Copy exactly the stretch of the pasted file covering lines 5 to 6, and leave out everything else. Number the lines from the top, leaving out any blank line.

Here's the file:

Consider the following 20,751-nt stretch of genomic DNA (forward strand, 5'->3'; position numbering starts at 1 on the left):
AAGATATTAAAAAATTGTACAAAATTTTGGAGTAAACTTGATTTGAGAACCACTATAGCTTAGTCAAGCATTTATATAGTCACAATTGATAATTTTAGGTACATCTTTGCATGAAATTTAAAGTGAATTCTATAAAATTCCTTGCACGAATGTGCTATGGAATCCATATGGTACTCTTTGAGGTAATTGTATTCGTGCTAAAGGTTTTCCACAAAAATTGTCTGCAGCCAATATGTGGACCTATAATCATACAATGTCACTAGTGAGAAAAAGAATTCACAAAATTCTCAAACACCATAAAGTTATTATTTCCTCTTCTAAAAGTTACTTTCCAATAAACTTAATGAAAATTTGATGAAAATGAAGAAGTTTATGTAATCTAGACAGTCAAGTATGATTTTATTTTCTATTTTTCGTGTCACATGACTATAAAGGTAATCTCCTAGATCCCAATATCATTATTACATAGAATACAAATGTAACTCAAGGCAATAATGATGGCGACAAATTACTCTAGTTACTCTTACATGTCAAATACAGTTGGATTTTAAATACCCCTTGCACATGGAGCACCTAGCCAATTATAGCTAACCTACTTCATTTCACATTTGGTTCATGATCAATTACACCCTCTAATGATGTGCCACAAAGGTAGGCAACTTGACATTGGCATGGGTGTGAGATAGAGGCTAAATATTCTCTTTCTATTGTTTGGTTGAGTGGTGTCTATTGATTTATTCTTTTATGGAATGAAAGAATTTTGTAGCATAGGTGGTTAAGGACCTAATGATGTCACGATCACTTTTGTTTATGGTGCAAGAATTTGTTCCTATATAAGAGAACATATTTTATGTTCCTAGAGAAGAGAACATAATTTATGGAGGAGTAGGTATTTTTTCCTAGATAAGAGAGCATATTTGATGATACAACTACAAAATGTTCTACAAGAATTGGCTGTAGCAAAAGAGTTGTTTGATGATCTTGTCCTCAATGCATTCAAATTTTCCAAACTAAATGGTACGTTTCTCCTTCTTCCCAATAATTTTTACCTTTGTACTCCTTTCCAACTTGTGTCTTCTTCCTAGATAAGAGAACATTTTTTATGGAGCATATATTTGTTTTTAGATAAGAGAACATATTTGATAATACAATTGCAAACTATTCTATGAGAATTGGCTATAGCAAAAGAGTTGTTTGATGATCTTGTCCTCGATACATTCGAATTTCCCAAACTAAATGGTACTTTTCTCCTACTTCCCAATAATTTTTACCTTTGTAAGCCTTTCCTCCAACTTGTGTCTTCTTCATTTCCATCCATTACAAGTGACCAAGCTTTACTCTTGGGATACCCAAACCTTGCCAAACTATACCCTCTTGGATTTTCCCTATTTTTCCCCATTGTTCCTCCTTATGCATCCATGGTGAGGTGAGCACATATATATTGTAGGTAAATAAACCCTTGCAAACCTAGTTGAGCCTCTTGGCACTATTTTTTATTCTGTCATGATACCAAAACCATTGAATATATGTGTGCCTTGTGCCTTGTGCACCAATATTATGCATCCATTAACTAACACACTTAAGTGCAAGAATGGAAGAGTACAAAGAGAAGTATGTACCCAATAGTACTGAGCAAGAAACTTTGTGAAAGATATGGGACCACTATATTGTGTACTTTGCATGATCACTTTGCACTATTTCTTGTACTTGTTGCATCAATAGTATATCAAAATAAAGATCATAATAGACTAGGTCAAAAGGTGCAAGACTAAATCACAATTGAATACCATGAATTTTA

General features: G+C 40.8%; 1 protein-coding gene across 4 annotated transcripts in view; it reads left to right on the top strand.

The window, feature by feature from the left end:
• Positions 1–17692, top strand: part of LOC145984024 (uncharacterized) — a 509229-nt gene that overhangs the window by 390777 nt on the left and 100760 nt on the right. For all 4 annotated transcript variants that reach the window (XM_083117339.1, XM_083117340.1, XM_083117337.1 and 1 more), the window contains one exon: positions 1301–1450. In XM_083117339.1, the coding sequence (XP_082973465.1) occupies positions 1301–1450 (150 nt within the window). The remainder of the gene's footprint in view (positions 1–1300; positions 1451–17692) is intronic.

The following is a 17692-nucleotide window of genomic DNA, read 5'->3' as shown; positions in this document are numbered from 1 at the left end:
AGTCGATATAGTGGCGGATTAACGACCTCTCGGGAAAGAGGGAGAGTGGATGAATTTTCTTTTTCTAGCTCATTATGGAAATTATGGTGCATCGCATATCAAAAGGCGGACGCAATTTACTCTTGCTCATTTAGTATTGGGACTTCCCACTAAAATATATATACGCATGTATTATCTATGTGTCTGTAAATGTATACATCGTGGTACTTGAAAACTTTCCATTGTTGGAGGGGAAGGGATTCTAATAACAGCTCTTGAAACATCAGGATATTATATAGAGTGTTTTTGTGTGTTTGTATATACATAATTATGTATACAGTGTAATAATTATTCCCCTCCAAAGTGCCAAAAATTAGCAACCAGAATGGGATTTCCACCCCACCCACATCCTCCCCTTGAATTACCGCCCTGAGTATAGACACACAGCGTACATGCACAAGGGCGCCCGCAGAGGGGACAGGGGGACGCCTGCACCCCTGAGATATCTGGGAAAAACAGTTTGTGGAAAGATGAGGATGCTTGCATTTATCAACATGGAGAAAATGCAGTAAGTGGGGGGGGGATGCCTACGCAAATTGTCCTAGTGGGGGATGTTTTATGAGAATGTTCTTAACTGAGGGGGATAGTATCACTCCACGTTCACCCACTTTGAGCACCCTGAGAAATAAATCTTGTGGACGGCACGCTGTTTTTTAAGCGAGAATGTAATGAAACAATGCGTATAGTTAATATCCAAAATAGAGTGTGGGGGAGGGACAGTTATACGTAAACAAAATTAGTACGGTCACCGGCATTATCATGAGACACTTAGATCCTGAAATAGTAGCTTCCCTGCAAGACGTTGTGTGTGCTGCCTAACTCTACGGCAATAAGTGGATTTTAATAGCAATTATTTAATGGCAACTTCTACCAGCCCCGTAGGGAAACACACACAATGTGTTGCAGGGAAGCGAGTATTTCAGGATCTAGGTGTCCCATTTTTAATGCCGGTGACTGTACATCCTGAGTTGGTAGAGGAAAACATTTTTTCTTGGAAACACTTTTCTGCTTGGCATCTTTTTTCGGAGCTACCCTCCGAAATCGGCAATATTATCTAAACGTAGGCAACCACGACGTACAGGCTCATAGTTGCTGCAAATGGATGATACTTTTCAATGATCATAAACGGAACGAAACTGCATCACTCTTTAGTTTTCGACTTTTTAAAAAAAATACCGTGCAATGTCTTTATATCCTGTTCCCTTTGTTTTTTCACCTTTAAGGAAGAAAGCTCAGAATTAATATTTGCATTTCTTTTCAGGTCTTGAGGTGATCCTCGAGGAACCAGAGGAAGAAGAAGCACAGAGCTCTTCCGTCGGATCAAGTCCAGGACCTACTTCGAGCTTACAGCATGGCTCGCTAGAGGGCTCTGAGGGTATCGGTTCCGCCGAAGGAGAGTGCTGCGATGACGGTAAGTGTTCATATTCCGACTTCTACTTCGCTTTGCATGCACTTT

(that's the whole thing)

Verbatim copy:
• Positions 1–17692, top strand: part of LOC145984024 (uncharacterized) — a 509229-nt gene that overhangs the window by 390777 nt on the left and 100760 nt on the right. For all 4 annotated transcript variants that reach the window (XM_083117339.1, XM_083117340.1, XM_083117337.1 and 1 more), the window contains one exon: positions 1301–1450. In XM_083117339.1, the coding sequence (XP_082973465.1) occupies positions 1301–1450 (150 nt within the window). The remainder of the gene's footprint in view (positions 1–1300; positions 1451–17692) is intronic.

The following is a 17692-nucleotide window of genomic DNA, read 5'->3' as shown; positions in this document are numbered from 1 at the left end: